Sky-high supply

In less than 15-years time, NASA expects to have astronauts permanently stationed on the moon. Unlike previous moon missions, which have carried all their supplies with them, these astronauts will need food and equipment to be regularly shipped from Earth. Researchers have now started work on a supply chain capable of meeting extraterrestrial demands.

MIT’s Space Logistics Project will design the supply chain to the moon, and one of its key challenges is the matter of interplanetary information management. Shipping spare parts to space stations has so far proven problematic because inventory databases located on different celestial bodies quickly fall out of synch.

For the lunar supply chain to operate with the necessary efficiency (a wasted trip to the moon is an expensive mistake; a missed delivery could be fatal), the system must be aware of all supplies in transit, in stock on the moon, and in storage on the Earth.

To achieve this, MIT scientists have proposed that ERP and SCM applications should be broadcast out into space as web services. Units of supply are to be tagged with RFID chips (current space missions use barcodes), and their whereabouts will be constantly monitored and analysed using a ‘real-time, rule-based analytic asset-management system’.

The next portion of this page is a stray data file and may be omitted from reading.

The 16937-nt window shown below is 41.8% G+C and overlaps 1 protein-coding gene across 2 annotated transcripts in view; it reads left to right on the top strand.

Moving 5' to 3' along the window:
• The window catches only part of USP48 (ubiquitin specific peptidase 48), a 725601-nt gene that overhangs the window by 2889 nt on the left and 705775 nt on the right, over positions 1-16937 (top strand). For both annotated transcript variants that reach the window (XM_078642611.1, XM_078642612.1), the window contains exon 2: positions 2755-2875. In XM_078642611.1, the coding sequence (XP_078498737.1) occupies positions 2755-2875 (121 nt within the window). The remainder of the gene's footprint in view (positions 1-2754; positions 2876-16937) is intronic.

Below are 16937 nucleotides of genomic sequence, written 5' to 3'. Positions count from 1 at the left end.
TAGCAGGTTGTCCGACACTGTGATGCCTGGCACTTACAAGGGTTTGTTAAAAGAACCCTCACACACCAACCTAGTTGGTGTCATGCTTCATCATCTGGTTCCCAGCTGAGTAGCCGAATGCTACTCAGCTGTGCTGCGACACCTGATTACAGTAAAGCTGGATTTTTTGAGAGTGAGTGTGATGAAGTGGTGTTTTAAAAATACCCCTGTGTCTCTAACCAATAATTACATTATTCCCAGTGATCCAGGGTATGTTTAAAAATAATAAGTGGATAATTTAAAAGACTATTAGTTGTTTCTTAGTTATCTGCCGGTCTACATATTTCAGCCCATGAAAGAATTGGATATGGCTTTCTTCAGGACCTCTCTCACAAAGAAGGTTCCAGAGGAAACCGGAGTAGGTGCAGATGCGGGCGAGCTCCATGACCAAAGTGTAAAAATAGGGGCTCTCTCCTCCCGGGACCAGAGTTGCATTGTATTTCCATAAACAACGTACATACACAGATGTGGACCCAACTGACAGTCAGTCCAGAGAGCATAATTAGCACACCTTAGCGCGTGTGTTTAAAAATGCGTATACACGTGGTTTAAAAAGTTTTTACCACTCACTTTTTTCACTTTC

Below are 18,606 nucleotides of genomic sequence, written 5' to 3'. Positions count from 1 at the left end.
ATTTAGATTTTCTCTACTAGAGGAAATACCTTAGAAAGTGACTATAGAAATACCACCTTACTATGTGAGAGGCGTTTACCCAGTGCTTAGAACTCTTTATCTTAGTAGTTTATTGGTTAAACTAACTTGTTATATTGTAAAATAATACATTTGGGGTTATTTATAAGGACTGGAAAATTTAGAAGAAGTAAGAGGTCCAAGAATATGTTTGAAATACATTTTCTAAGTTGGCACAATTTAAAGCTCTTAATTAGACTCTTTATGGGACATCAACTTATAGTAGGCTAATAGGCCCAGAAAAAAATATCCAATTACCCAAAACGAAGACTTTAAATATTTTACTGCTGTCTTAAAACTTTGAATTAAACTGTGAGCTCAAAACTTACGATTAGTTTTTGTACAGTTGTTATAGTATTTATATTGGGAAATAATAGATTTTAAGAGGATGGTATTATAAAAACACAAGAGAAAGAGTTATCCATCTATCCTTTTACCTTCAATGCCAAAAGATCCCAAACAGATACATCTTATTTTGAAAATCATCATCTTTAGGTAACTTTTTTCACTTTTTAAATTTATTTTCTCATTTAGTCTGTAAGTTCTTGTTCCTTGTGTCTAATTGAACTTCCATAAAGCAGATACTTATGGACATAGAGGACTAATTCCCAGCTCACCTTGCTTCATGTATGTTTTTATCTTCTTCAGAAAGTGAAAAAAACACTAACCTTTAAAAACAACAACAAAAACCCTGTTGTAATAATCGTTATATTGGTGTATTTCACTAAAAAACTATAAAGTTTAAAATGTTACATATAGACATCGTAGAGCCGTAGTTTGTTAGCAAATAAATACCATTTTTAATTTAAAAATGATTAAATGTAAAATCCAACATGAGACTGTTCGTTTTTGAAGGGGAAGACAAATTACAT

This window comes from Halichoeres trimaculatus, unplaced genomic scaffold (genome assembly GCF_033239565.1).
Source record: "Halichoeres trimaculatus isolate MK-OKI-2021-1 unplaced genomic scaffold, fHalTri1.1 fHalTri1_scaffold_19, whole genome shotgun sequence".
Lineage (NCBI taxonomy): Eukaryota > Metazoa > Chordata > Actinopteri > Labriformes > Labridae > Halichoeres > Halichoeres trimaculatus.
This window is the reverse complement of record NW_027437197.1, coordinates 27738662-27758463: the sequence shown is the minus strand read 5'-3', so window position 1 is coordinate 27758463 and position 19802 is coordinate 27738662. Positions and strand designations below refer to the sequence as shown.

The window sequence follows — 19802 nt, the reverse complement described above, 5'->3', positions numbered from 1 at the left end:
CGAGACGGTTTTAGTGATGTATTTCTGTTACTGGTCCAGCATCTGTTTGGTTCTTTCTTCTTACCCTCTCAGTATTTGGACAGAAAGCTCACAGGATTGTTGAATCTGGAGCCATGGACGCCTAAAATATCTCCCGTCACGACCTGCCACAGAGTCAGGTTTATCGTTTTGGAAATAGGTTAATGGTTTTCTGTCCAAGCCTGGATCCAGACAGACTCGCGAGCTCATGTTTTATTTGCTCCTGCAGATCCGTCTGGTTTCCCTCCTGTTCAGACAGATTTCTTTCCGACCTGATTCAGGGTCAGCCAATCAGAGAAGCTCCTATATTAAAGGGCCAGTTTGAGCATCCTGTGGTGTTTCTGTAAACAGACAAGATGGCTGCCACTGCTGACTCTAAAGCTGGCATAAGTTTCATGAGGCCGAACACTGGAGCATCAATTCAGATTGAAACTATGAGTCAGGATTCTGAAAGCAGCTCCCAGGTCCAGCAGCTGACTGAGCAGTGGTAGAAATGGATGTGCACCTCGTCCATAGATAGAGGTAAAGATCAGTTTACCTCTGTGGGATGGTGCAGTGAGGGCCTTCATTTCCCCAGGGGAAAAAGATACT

The SpaceNet system also incorporates the various locations on the supply chain, be they moon landing sites or launch pads. This aspect of the system will allow NASA operatives to plan out the most efficient route for any re-stocking mission to the moon.

And the star-gazing does not stop there: the Space Logistics Project is already testing the viability of the supply chain for missions to Mars “and beyond”.

Pete Swabey

Pete Swabey

Pete was Editor of Information Age and head of technology research for Vitesse Media (now Bonhill Group plc) from 2005 to 2013, before moving on to be Senior Editor and then Editorial Director at The...

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